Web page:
Wednesday, 27 May 2009

Diveboat Characters #6: The Quitter

We only got one of these. It's not hard to pass the PADI Open Water course, after all. If anything, it's too easy. You see a lot of badly-trained divers whose instructors have probably got fed up, and certified them before they needed certifying themselves. In a mental institution. It can be hard work when someone just doesn't get it.

There's some basic Physics knowledge to get your head around, but it's very basic stuff. As long as you can swim, and breathe underwater, you can pass the course.

We had a likeable fellow called Father Manuel on board one week; the local Catholic priest. He had friends visiting him from the States in a couple of weeks, and they wanted to dive. So he joined us for his OW course. Gerd had another OW to finish, as the girl needed to fly back to Manila soon. So I looked after Manuel (I refused to call him Father, as everyone else did, as I'm an atheist) and taught him some of the basic skills in shallow water: how to recover your regulator and clear it before breathing again, clearing water from your mask, etc. He struggled with some of these, and I knew we'd have problems. It'd be a miracle if he passed, and it'd require the patience of a saint to get him certified. And Gerd doesn't have the patience of a saint...he can get frustrated if he repeatedly demonstrates a skill and a student repeats it completely wrong. I've swallowed more than my fair share of Philippines Seawater laughing at the scenarios...students looking wide-eyed and baffled, Gerd looking across at me with a dazed frown. It must drive him mad.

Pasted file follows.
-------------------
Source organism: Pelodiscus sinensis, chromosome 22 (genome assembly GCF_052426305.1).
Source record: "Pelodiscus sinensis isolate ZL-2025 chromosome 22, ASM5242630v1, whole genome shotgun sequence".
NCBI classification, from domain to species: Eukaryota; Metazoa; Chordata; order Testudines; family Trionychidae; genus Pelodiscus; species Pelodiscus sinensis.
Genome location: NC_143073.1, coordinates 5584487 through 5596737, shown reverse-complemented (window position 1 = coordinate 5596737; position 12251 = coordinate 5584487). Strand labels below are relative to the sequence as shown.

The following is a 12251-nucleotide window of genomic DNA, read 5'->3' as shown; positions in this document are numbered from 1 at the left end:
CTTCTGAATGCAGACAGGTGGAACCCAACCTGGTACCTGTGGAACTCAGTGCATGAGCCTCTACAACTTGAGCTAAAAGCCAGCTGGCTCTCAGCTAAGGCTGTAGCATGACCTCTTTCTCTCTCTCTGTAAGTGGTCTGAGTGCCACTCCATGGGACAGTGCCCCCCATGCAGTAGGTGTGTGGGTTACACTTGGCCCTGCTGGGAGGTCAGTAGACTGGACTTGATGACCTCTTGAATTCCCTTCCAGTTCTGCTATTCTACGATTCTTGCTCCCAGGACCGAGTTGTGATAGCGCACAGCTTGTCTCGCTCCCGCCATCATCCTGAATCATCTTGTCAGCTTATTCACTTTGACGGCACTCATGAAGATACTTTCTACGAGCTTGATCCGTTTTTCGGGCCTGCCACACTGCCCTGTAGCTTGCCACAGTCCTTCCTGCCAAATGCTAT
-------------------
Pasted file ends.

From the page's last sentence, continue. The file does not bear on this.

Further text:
So by the fourth day with Manuel (the course should take 3 days) I could see Gerd approaching the far end of his tether. The priest gets a little flummoxed at times, and stares into space underwater. When you try to get his attention, he moves his whole body to look at you, instead of turning his head. When I asked him why, he said the regulator kept popping out of his mouth. He hadn't realised that the mouthpiece is ergonomically designed to be held between your teeth. So no wonder he'd been frozen in fear half the time.